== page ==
Inside the terminal I was in for a bit of a surprise: Several international flights had arrived in rapid succession and the immigration/passport inspection area contained, by my estimate, 400-500 souls. The outside temperature was in the mid eighties, inside it was in the high nineties. When I inquired about the lack of air-conditioning, I was told it had broken down and was slated for repair. I asked "When?" and was told, "Soon'". This turned out to be one of the more common statements I would hear. Nearly everything there was going to be fixed "soon". Despite the fact that there were ten immigration booths, only two were occupied. I got my first lesson in the Russian psyche that same afternoon. They are considerably more patient than I am. Six hours later I cleared Immigration and learned my second lesson in the Russian way.

  I was met by Alexander, a former professor of English at Moscow University. He was to serve as my interpreter for the duration of my stay. He reeked of alcohol, and after our introductions, he invited me to the nearest bar, which to his good fortune, happened to be right next to the gate where I had emerged after my trip through that little slice of heaven the Russians called Immigration. It was fortunate for Alex because that was where he'd spent the last seven hours awaiting my arrival. Vodka, it seems, is a very important part of Russian life. This little bit of wisdom was to be reinforced throughout my stay in the Motherland. Despite this truism, I saw very few 'drunken' Russians. They seem to have an enormous tolerance to vodka.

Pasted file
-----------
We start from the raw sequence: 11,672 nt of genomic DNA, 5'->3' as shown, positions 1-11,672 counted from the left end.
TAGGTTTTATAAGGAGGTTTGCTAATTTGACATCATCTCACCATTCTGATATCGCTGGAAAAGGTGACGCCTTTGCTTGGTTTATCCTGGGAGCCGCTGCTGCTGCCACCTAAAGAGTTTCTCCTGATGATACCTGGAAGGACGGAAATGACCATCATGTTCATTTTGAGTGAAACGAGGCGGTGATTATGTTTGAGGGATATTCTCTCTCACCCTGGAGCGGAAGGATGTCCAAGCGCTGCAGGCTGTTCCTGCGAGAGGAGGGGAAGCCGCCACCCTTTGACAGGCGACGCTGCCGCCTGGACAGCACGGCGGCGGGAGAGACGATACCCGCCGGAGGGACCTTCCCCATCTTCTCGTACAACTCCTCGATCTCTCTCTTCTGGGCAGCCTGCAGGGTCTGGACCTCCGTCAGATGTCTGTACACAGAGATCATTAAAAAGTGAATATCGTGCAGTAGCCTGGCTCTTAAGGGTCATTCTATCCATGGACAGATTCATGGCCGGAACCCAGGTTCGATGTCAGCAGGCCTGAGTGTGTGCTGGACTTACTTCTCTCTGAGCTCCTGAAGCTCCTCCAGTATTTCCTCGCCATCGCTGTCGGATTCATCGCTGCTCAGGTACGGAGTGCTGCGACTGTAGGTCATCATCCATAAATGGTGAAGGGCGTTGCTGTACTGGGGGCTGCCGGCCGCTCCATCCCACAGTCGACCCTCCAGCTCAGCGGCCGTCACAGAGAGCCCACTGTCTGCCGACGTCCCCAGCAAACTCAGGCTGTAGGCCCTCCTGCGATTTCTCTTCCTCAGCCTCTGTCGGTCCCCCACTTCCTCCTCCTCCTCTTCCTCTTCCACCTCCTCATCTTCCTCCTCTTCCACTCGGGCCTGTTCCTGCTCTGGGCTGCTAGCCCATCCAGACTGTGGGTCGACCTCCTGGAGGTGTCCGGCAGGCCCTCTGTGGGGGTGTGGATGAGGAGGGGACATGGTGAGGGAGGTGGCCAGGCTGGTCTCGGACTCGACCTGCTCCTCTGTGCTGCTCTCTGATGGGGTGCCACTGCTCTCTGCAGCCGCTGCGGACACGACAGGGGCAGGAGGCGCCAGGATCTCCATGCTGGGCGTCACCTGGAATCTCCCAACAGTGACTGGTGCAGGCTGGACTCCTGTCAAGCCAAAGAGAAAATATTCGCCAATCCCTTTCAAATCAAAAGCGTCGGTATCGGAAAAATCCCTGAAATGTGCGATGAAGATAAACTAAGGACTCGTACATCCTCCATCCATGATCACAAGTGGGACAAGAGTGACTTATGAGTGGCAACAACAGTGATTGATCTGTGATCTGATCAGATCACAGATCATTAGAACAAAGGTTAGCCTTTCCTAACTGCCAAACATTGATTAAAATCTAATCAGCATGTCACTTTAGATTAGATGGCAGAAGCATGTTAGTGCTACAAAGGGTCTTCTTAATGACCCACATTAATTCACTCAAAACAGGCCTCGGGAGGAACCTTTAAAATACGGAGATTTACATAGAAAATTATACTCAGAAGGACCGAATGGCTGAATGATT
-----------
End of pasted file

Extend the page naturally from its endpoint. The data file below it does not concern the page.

Moscow is a huge city with a population somewhere around 13 to15 million. As we drove away from the airport I would have sworn that half the city's population was on the same road we were. In America we have a definite set of rules that govern our driving habits. In Russia, only one rule seemed to apply -- if the car will fit into a space, put it there, regardless the risk. In places we drove at 90 kph with traffic so close around us that I could not read the license plate on the car in front or behind us. To the sides, I think I could have reached over on either side and touched the cars racing along there. The concept of "lanes" is lost on the Russians. In places I counted six cars going in each direction zooming along side by side in what, in America, would be two lanes each way. I soon decided that driving in Moscow was a daunting task, one I was not suited for.